Some say, when someone dies, a crow carries their soul to the land of the dead.  Cassie Hack knows differently…  Your Major Spoilers review of Crow: Hack/Slash #2 awaits!


Script & Layouts: Tim Seeley
Artist: Jim Terry
Colorist: Jennie Pennifer
Letterer: Neil Uyetake
Editor: David Hedgecock
Publisher: IDW Publishing
Cover Price: $3.99
Release Date: July 31, 2019

Previously in Crow: Hack/Slash: With Vlad in a coma, Cassie has to side with one of the two Crows to stop the other from getting revenge upon an entire city.  But can the legendary killer of undead killers stomach working side by side with the one thing she hates the most?


We open seconds after the ending of last issue with Cassie on a rooftop , held aloft by the hand of a male Crow (which is to say, a horrifying revenant in face-paint and leather) while her partner Vlad bleeds out on the pavement below. Cassie manages to wound him, only to find that it doesn’t take, and astonishingly, it’s the vengeance-driven Crow who calls a truce. Introducing himself as Marcus Grieves, he explains that the OTHER Crow who hurt Vlad is no friend of his, and in fact he and Cassie share a mission. Together, they get Vlad to a hospital, where Cassie nearly kills a nurse who dares to ask if she’s a relative, while Marcus breaks into the morgue to brood. When the authorities arrive, Cassie throws him into the line of fire, expecting him to heal, and makes a break for it. Marcus takes out the police, but Cassie quickly finds that his wounds don’t heal if he’s not on his mission, leaving her with yet another bleeding friend, while elsewhere, Angeles Cero, the other Crow, furthers her unknown-but-clearly-insidious mission.


The first takeaway from this book is that Cassie looks remarkably like Kristen Stewart in various places in the book. The second is that The Crow looks weird to me in full-color. I really appreciate the art in this issue, which gives the fight sequences a grounded, less-superheroey choreography fitting the characters. Marcus is clearly reminiscent of Brandon Lee in the 1994 film version of ‘The Crow’, while Cassie has always felt like an escapee from a lost Robert Rodriguez movie. The story stalls a little bit in this issue after a dynamic first act, which makes it feel like not a lot happens in these pages, but the effort put into making us feel Cassie’s fear about Vlad and The Crow’s distillation of pure emo is much appreciated. I’m still not sure about Angeles Cero’s plan or the club-like symbolism of her name, nor do I know exactly what our goth team-up is actually working to do, but I enjoy the characters and their dialogue throughout the issue. I might have liked a little more J O’Barr influence in Marcus, but I also understand how hard it is to merge that with a traditional adventure story, so that’s a lesser complaint for me.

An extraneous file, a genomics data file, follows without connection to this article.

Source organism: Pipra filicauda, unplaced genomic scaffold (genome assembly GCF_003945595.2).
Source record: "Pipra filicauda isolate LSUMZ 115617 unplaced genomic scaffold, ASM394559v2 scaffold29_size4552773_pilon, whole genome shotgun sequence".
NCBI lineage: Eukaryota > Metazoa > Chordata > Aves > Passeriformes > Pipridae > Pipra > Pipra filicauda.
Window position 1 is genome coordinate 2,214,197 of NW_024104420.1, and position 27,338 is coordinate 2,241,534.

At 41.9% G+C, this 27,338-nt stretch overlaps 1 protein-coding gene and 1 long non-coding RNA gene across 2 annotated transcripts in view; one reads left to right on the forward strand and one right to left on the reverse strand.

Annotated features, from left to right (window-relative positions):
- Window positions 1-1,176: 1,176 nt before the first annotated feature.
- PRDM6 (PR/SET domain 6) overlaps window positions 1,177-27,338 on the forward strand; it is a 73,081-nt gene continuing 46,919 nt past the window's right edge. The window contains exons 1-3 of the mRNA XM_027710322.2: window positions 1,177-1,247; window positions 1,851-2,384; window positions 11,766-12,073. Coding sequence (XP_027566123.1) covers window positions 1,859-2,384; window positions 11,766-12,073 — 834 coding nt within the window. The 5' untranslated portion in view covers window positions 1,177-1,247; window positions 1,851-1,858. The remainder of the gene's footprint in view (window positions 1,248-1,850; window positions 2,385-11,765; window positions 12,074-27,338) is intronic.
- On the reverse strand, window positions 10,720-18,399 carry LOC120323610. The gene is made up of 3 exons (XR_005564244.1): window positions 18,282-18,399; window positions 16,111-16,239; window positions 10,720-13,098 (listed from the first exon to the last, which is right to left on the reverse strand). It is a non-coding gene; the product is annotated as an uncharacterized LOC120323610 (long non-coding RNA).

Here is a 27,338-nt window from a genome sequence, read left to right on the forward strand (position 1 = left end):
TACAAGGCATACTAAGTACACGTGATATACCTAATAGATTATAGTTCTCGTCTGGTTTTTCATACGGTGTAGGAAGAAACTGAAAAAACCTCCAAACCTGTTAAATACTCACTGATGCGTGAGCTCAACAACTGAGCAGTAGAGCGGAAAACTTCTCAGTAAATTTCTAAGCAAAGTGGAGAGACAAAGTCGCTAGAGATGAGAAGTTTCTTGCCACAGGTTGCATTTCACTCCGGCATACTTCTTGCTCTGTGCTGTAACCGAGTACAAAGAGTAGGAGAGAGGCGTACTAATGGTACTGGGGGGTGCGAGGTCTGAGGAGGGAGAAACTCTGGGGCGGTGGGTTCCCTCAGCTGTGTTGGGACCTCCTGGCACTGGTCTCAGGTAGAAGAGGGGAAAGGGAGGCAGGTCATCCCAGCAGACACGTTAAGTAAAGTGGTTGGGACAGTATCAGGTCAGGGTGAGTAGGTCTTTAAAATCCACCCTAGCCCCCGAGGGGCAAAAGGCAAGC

Given the tongue-in-cheek, almost parodic tone of Hack/Slash and the dark, emotional stuff that I associate with The Crow, this book shouldn’t be as good as it is, but Crow: Hack/Slash #2 pulls off the hard task of balancing both characters, and though the story stalls out a bit, the dialogue and character interaction are well-done and entertaining, leaving us with 3.5 out of 5 stars overall. As with so many modern books, I’m curious to see how this one reads in a collected format and whether the pacing issues will disappear when it’s just part of a larger story rather than a discrete chapter.

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Has Its Moments

Feels less like a crossover than a Crow guest-shot, but they do an admirable job of making things fit. The strong art helps.

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Once upon a time, there was a young nerd from the Midwest, who loved Matter-Eater Lad and the McKenzie Brothers... If pop culture were a maze, Matthew would be the Minotaur at its center. Were it a mall, he'd be the Food Court. Were it a parking lot, he’d be the distant Cart Corral where the weird kids gather to smoke, but that’s not important right now... Matthew enjoys body surfing (so long as the bodies are fresh), writing in the third person, and dark-eyed women. Amongst his weaponry are such diverse elements as: Fear! Surprise! Ruthless efficiency! An almost fanatical devotion to pop culture! And a nice red uniform.

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